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29 August 2008 Parallel microfluidic arrays for SPRi detection
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Proceedings Volume 7035, Biosensing; 703505 (2008)
Event: NanoScience + Engineering, 2008, San Diego, California, United States
Surface Plasmon Resonance imaging (SPRi) is a label-free technique for the quantitation of binding affinities and concentrations for a wide variety of target molecules. Although SPRi is capable of determining binding constants for multiple ligands in parallel, current commercial instruments are limited to a single analyte stream and a limited number of ligand spots. Measurement of target concentration also requires the serial introduction of different target concentrations; such repeated experiments are conducted manually and are therefore time-intensive. Likewise, the equilibrium determination of concentration for known binding affinity requires long times due to diffusion-limited kinetics to a surface-immobilized ligand. We have developed an integrated microfluidic array using soft lithography techniques for SPRi-based detection and determination of binding affinities for DNA aptamers against human alphathrombin. The device consists of 264 element-addressable chambers isolated by microvalves. The resulting 700 pL volumes surrounding each ligand spot promise to decrease measurement time through reaction rate-limited kinetics. The device also contains a dilution network for simultaneous interrogation of up to six different target concentrations, further speeding detection times. Finally, the element-addressable design of the array allows interrogation of multiple ligands against multiple targets.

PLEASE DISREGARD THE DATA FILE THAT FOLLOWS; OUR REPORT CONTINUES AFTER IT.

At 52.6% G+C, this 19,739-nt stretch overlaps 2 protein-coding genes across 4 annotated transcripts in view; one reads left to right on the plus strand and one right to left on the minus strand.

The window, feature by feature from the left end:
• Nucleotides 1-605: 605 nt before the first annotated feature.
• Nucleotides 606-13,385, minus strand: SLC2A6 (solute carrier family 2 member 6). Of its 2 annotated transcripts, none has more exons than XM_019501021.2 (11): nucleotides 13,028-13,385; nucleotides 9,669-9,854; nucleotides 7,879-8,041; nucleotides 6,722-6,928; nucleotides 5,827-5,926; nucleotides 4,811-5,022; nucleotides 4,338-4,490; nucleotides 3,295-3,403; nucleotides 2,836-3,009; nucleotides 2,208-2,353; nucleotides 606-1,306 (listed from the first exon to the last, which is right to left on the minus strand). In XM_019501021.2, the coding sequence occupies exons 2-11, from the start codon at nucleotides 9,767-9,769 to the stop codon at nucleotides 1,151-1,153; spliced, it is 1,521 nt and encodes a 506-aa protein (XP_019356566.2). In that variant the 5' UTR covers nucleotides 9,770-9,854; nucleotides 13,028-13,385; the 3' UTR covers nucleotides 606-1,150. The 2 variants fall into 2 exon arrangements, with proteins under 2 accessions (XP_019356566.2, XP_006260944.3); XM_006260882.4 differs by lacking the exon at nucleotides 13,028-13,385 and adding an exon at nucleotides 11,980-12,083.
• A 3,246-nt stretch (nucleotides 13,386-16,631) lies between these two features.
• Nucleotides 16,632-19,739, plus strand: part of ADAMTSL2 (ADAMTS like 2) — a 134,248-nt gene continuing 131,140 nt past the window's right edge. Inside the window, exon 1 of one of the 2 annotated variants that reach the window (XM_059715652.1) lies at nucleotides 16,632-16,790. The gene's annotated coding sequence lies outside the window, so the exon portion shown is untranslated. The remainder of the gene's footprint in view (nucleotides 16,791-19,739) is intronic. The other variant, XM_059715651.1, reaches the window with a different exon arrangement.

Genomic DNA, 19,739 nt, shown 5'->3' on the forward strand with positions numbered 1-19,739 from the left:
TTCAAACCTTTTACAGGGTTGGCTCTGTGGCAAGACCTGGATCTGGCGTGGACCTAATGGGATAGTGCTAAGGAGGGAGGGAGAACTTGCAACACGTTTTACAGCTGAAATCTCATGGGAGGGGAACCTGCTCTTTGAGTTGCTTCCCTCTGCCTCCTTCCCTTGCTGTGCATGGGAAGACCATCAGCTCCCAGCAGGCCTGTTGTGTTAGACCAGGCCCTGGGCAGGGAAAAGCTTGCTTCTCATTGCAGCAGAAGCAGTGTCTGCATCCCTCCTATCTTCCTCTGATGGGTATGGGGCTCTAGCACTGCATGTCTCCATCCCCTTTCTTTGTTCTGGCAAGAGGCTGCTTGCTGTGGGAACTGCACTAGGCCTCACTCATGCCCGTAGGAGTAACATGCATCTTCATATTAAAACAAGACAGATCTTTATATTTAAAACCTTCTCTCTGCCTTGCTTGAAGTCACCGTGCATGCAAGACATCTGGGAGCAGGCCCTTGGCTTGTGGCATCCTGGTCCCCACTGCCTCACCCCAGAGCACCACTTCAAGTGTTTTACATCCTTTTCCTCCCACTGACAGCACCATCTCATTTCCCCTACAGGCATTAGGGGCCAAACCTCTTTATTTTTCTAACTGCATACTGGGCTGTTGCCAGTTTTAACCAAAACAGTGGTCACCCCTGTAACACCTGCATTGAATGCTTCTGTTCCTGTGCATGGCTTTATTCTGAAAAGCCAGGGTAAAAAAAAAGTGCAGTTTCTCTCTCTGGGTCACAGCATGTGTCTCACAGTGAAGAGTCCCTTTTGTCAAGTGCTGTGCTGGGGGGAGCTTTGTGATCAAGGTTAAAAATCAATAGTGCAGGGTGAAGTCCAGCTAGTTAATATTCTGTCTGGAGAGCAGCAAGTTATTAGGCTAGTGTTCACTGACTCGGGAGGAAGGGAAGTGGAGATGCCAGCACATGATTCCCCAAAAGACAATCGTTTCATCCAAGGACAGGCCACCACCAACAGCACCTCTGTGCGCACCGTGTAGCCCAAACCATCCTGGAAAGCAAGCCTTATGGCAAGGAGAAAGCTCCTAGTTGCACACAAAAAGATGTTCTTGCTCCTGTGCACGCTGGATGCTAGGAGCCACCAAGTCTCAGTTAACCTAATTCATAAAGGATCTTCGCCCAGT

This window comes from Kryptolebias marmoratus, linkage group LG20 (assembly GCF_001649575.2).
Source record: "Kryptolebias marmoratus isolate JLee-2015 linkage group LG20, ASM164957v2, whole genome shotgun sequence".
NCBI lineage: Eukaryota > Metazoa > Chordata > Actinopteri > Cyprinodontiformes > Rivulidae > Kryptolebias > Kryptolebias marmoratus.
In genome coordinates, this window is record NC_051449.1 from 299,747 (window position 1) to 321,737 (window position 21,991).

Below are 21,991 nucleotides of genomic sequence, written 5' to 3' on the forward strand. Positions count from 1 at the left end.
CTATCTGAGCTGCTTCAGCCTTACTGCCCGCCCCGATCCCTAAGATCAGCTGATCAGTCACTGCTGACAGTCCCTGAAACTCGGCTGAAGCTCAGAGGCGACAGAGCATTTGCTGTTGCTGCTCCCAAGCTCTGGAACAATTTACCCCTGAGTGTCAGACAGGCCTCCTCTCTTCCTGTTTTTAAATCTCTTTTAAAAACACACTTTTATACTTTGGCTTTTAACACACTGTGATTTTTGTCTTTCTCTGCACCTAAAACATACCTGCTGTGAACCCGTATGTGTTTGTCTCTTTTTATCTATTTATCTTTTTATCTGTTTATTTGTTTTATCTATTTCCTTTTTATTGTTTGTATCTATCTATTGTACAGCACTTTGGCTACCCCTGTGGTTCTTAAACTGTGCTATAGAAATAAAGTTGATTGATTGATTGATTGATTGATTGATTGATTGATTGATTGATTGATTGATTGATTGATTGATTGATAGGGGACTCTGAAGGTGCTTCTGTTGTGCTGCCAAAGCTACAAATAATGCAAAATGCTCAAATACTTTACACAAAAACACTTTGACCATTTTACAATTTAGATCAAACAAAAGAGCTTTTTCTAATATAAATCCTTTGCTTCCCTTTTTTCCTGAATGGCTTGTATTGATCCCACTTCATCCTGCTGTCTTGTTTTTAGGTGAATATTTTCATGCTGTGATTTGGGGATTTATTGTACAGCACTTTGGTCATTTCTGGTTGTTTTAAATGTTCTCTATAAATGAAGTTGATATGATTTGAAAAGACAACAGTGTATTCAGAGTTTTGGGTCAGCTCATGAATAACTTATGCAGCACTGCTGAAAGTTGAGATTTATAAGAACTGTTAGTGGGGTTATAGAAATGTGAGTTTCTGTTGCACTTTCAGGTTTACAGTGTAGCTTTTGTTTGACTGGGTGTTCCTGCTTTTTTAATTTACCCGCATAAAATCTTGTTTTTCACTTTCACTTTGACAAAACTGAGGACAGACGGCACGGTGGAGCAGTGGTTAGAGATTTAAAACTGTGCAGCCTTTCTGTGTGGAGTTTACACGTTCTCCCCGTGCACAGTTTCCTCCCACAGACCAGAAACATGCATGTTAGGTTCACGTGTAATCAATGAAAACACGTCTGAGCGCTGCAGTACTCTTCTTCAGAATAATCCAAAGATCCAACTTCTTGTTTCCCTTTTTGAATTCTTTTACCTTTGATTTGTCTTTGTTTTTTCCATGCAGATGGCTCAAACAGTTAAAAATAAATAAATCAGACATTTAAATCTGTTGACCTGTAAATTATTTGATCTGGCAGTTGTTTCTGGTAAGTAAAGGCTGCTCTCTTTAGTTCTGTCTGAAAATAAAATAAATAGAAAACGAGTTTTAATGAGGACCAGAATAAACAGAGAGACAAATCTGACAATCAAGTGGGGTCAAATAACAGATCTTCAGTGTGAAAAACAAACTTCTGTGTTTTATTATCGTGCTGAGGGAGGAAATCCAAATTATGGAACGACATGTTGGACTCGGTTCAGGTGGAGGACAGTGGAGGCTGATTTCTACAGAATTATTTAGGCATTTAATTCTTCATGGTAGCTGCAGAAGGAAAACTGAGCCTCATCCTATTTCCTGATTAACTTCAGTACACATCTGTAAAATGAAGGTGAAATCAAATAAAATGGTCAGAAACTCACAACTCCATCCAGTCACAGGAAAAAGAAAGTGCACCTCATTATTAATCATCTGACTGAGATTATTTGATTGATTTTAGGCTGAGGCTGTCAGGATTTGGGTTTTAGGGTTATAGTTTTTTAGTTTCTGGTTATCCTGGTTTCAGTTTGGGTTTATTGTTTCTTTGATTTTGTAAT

© (2008) COPYRIGHT Society of Photo-Optical Instrumentation Engineers (SPIE). Downloading of the abstract is permitted for personal use only.
Eric Ouellet, Christopher Lausted, Leroy Hood M.D., and Eric T. Lagally "Parallel microfluidic arrays for SPRi detection", Proc. SPIE 7035, Biosensing, 703505 (29 August 2008);


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